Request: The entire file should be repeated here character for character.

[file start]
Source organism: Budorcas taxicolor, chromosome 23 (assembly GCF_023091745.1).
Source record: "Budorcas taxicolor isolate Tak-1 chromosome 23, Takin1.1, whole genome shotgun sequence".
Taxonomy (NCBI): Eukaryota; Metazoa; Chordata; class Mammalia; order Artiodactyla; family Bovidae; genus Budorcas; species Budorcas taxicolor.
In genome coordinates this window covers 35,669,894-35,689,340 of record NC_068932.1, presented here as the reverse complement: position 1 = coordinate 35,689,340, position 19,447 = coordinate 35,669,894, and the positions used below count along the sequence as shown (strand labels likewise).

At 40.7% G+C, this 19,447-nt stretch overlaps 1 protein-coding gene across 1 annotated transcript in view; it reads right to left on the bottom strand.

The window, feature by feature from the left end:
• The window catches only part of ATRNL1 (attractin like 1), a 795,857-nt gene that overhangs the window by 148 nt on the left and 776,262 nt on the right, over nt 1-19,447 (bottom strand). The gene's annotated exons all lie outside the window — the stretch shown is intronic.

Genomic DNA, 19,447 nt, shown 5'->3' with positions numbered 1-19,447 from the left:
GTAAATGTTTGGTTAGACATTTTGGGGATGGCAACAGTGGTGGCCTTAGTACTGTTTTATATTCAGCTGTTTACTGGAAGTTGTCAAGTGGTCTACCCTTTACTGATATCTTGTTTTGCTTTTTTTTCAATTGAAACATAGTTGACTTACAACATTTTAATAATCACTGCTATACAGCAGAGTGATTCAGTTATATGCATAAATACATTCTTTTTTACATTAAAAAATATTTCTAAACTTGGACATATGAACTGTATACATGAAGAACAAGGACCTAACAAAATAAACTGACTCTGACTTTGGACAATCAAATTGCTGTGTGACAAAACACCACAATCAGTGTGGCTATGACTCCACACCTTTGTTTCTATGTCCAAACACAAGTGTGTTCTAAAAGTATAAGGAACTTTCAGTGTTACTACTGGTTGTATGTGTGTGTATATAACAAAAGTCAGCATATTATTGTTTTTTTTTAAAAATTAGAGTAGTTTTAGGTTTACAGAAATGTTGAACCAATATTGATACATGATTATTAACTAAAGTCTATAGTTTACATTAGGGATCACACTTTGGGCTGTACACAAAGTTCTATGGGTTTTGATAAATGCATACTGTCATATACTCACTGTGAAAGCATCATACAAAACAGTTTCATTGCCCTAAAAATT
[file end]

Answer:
Source organism: Budorcas taxicolor, chromosome 23 (assembly GCF_023091745.1).
Source record: "Budorcas taxicolor isolate Tak-1 chromosome 23, Takin1.1, whole genome shotgun sequence".
Taxonomy (NCBI): Eukaryota; Metazoa; Chordata; class Mammalia; order Artiodactyla; family Bovidae; genus Budorcas; species Budorcas taxicolor.
In genome coordinates this window covers 35,669,894-35,689,340 of record NC_068932.1, presented here as the reverse complement: position 1 = coordinate 35,689,340, position 19,447 = coordinate 35,669,894, and the positions used below count along the sequence as shown (strand labels likewise).

At 40.7% G+C, this 19,447-nt stretch overlaps 1 protein-coding gene across 1 annotated transcript in view; it reads right to left on the bottom strand.

The window, feature by feature from the left end:
• The window catches only part of ATRNL1 (attractin like 1), a 795,857-nt gene that overhangs the window by 148 nt on the left and 776,262 nt on the right, over nt 1-19,447 (bottom strand). The gene's annotated exons all lie outside the window — the stretch shown is intronic.

Genomic DNA, 19,447 nt, shown 5'->3' with positions numbered 1-19,447 from the left:
GTAAATGTTTGGTTAGACATTTTGGGGATGGCAACAGTGGTGGCCTTAGTACTGTTTTATATTCAGCTGTTTACTGGAAGTTGTCAAGTGGTCTACCCTTTACTGATATCTTGTTTTGCTTTTTTTTCAATTGAAACATAGTTGACTTACAACATTTTAATAATCACTGCTATACAGCAGAGTGATTCAGTTATATGCATAAATACATTCTTTTTTACATTAAAAAATATTTCTAAACTTGGACATATGAACTGTATACATGAAGAACAAGGACCTAACAAAATAAACTGACTCTGACTTTGGACAATCAAATTGCTGTGTGACAAAACACCACAATCAGTGTGGCTATGACTCCACACCTTTGTTTCTATGTCCAAACACAAGTGTGTTCTAAAAGTATAAGGAACTTTCAGTGTTACTACTGGTTGTATGTGTGTGTATATAACAAAAGTCAGCATATTATTGTTTTTTTTTAAAAATTAGAGTAGTTTTAGGTTTACAGAAATGTTGAACCAATATTGATACATGATTATTAACTAAAGTCTATAGTTTACATTAGGGATCACACTTTGGGCTGTACACAAAGTTCTATGGGTTTTGATAAATGCATACTGTCATATACTCACTGTGAAAGCATCATACAAAACAGTTTCATTGCCCTAAAAATT